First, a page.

Here we find PeteSampras on a summer night in retirement, flopped into an office chair on thesecond floor of a golf clubhouse in Avon, Conn., applying ice to the righthamstring that he tweaked playing--and losing--singles and doubles matches forthe Newport Beach (Calif.) Breakers against the Hartford Fox Force in WorldTeam Tennis. "Gettin' old," Sampras shouts to a visitor as he clips theAce bandage that holds the ice in place, a self- effacing proclamation that hedelivers with a deep laugh.
Four years agocome September, Sampras retired the right way--at the top of his game, healthyand sated, ready to move on--after winning his fifth U.S. Open (and record 14thGrand Slam singles title). "There is no doubting that his game would havebeen there for many more years if he had opted to stay on tour," saysSampras's longtime rival and friend Jim Courier. "But without the passionto push yourself, it's not worth it." Sampras was just 31 then, which ismuch too young to do nothing at all.
Although he didtry. Sampras and his wife, actress Bridgette Wilson-Sampras, had two sons(Christian, now 3 1/2, and Ryan, 1). Pete ate badly for the first time inyears, gained 10 pounds and squeezed his golf handicap down to a solid two atBel-Air Country Club. "I didn't pick up a racket for three years unless itwas to hit with my son," says Sampras.
Boredom took holdnear the end of 2005. "I needed some structure and focus in my life,"says Sampras. "What was I going to do, rent out some office space and starta business? Tennis is what I know." He called WTT founder Billie Jean King,who had long lobbied Sampras on behalf of the league, and agreed to play atleast part of the July-only season. (Sampras will have played seven of theBreakers' 14 matches by month's end.)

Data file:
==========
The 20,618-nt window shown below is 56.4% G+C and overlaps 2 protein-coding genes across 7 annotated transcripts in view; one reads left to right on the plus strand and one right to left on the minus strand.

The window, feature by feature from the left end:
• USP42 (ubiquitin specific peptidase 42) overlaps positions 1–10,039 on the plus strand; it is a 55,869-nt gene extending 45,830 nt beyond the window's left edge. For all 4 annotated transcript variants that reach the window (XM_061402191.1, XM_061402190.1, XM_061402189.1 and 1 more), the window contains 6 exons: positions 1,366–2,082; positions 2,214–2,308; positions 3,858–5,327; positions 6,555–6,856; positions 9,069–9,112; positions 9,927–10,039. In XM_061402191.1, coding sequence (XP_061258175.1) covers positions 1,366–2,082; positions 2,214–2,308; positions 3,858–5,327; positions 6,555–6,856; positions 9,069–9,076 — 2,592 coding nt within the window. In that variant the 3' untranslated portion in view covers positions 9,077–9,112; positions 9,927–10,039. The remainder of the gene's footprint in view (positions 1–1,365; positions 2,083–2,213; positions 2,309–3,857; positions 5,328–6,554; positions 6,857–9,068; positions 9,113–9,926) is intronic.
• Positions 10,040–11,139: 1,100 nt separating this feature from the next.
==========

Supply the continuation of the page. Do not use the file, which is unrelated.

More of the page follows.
He has landed ina tennis world far different from the one he left. Last Friday night he playedtwo matches in a cozy, 2,500-seat arena (filled to capacity) built on a golfcourse in rural northern Connecticut. World Team Tennis is noisy (loud musicplays between points) and frenetic (games are played only to four points, withno-ad scoring), and the atmosphere, while delightful, is also decidedly smalltime.
In thisenvironment Sampras is U2 playing the prom. Upon seeing Sampras sitting on thecourtside team bench last week in Philadelphia, King joked to a friend ofSampras's, "What the eff is Pete doing here?"
Likewise,Hartford's Glenn Weiner, who is ranked No. 256 in the world, laid a 5--2singles beatdown on Sampras and said afterward, "It was very surreal. Ididn't even feel like I was participating."
Sampras, who lostthree of his first five singles matches in WTT play, on occasion can stillsummon his classic form: a scorched running forehand, a leaping overhead smash.He has dropped seven of the 10 offending pounds. "It's not Wimbledon, but Istill want to play well," says Sampras. "I want to try hard, maybe showa few of my old shots. That's a big part of this, giving something back totennis and connecting with the fans."
It is tempting toconclude that Sampras is building toward a full-fledged comeback. "Even Ihave my moments when I think about it," he says. Those moments come hardestduring the Wimbledon fortnight. "I watch guys staying back on grass, and Ithink, What an opportunity," he says. "There used to be so many moreserve-and-volleyers, but now even [world No. 1 Roger] Federer stays back morethan he did when I played him. Now I would play him like I played Andre[Agassi]: try to take his timing away.
"For thosetwo weeks," Sampras says, "I miss tour tennis."
But that isn'tenough. Last week he was staying in New York City and commuting to a series ofmatches in the Northeast--though unlike most WTT players he did so in ahelicopter with two armed bodyguards. By day he walked the streets of Manhattanand was reminded of the time he spent there during a decade and a half of U.S.Opens. "It brought back nice memories," Sampras says. "But I couldremember the old anxiety too."
He shakes hishead, again very much retired. "That," he says, "I don't miss atall."
Asked recently toassess his place in tennis history, Pete Sampras said that he thought hebelonged among the top five men's players of all time, along with Rod Laver(right), Bjorn Borg, Ivan Lendl and Roger Federer. Here's how their Grand Slamrecords compare.
Rod Laver (18)
Bjorn Borg (16)
Ivan Lendl (17)
Pete Sampras (15)
Roger Federer (9)
DAMIAN STROHMEYER (SAMPRAS)
CLASSIC LOOK Despite traces of rust, Sampras still showed flashes of the champion of old.